head is shorter than other redhorse species, tailfin is bright red, upper lip often has a "pea shaped" swelling in the middle, large scales
widely distributed throughout Iowa but is more abundant in streams in the northern and eastern regions of the state
aquatic insect larvae, some plant material, mainly algae
Formerly named the northern redhorse (Moxostoma aureouim), this species was renamed to the present nomenclature in 1973. This fish is widely distributed over most of Iowa, but it is far more abundant in streams in the northern and eastern regions of the state. Its wide range is probably due to its adaptability to changing environmental conditions and different habitats. The shorthead redhorse is abundant in the Mississippi River, common in the interior rivers and uncommon to rare in the natural lakes and the Missouri River drainage.
Moderate to swift current over sand and gravel substrate is preferred habitat for the shorthead redhorse. This sucker is adaptable to high turbidity, but it occurs most frequently in clear to slightly turbid water in the deeper stretches of the channel.
The shorthead redhorse is a slender, coarse-scaled sucker with a bright red tail fin. The head is shorter than other redhorse, its dorsal fin is strongly curved inward, having 12-13 or sometimes 14 soft rays. The upper lip often has a "pea-shaped" swelling in the middle. The rear margin of the lower lip is nearly straight with the lip folds divided into prominent papillae. The pharyngeal teeth are thin, comb-like with about 53 per arch. The lateral line is complete with 41 to 45 scales. Scale count around the caudal peduncle is 12.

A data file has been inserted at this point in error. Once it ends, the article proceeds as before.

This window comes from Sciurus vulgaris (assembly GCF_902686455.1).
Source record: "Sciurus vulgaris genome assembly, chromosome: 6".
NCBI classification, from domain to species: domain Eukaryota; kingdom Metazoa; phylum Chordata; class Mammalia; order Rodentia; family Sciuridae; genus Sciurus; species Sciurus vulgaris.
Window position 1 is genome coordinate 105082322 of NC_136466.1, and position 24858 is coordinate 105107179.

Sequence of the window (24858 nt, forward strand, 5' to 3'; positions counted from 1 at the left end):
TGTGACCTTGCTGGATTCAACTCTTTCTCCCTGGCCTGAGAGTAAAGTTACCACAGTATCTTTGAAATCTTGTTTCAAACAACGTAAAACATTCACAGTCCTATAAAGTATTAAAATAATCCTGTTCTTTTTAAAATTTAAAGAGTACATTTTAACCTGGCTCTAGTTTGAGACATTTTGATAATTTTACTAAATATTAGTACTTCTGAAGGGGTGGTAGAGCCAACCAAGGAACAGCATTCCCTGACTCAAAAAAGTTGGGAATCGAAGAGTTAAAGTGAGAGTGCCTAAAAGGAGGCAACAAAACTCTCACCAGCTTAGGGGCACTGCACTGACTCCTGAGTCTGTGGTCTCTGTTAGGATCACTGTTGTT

Life history characteristics of shorthead redhorse are not notably different from other redhorses. Adults commonly reach 10 to 22 inches in length and weigh from 1 to 4 pounds. Maturity is attained at age III. Upstream spawning movements in large schools is common for male redhorses during early April at water temperature ranges of 47 to 60 degrees F. Males congregate and defend spawning territories that contain gravel riffles and rubble shoals. The actual spawning ritual occurs when a female moves into the gravel-lined troughs or nests and two males mate with a single female. The semi-adhesive eggs are broadcast which are unattended and hatch in 4 or 5 days. Fecundity of an 18-inch female is about 22,000 eggs. Growth of the shorthead redhorse averages 1.9 inches the first year of life, 16.0 inches at age V and 20.9 inches at 11 years of age in the Mississippi River. Aquatic insect larvae comprise the principal food items of shorthead redhorse, but some plant material, mainly algae, are also consumed.